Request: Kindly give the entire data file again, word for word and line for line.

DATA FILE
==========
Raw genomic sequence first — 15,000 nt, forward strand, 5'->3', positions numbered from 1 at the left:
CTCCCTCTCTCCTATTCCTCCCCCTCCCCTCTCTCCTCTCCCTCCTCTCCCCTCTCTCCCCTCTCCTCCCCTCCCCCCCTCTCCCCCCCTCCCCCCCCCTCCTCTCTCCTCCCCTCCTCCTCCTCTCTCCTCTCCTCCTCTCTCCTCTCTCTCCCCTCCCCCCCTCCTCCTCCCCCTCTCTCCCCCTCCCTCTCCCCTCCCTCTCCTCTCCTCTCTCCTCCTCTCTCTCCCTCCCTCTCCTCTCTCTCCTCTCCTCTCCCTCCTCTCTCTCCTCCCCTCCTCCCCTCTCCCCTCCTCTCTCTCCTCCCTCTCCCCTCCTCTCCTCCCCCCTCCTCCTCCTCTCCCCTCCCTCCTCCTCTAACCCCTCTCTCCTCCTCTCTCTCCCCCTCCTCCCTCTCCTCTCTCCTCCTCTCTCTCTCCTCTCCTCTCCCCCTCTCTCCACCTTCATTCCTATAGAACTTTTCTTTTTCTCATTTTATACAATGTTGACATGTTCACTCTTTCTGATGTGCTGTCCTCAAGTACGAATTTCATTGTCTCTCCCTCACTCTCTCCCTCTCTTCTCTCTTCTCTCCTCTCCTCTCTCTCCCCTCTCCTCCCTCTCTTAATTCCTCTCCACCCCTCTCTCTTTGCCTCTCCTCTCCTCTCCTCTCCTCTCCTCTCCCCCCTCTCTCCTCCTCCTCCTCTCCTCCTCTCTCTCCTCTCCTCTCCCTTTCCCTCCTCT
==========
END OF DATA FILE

Raw genomic sequence first — 15,000 nt, forward strand, 5'->3', positions numbered from 1 at the left:
CTCCCTCTCTCCTATTCCTCCCCCTCCCCTCTCTCCTCTCCCTCCTCTCCCCTCTCTCCCCTCTCCTCCCCTCCCCCCCTCTCCCCCCCTCCCCCCCCCTCCTCTCTCCTCCCCTCCTCCTCCTCTCTCCTCTCCTCCTCTCTCCTCTCTCTCCCCTCCCCCCCTCCTCCTCCCCCTCTCTCCCCCTCCCTCTCCCCTCCCTCTCCTCTCCTCTCTCCTCCTCTCTCTCCCTCCCTCTCCTCTCTCTCCTCTCCTCTCCCTCCTCTCTCTCCTCCCCTCCTCCCCTCTCCCCTCCTCTCTCTCCTCCCTCTCCCCTCCTCTCCTCCCCCCTCCTCCTCCTCTCCCCTCCCTCCTCCTCTAACCCCTCTCTCCTCCTCTCTCTCCCCCTCCTCCCTCTCCTCTCTCCTCCTCTCTCTCTCCTCTCCTCTCCCCCTCTCTCCACCTTCATTCCTATAGAACTTTTCTTTTTCTCATTTTATACAATGTTGACATGTTCACTCTTTCTGATGTGCTGTCCTCAAGTACGAATTTCATTGTCTCTCCCTCACTCTCTCCCTCTCTTCTCTCTTCTCTCCTCTCCTCTCTCTCCCCTCTCCTCCCTCTCTTAATTCCTCTCCACCCCTCTCTCTTTGCCTCTCCTCTCCTCTCCTCTCCTCTCCTCTCCCCCCTCTCTCCTCCTCCTCCTCTCCTCCTCTCTCTCCTCTCCTCTCCCTTTCCCTCCTCT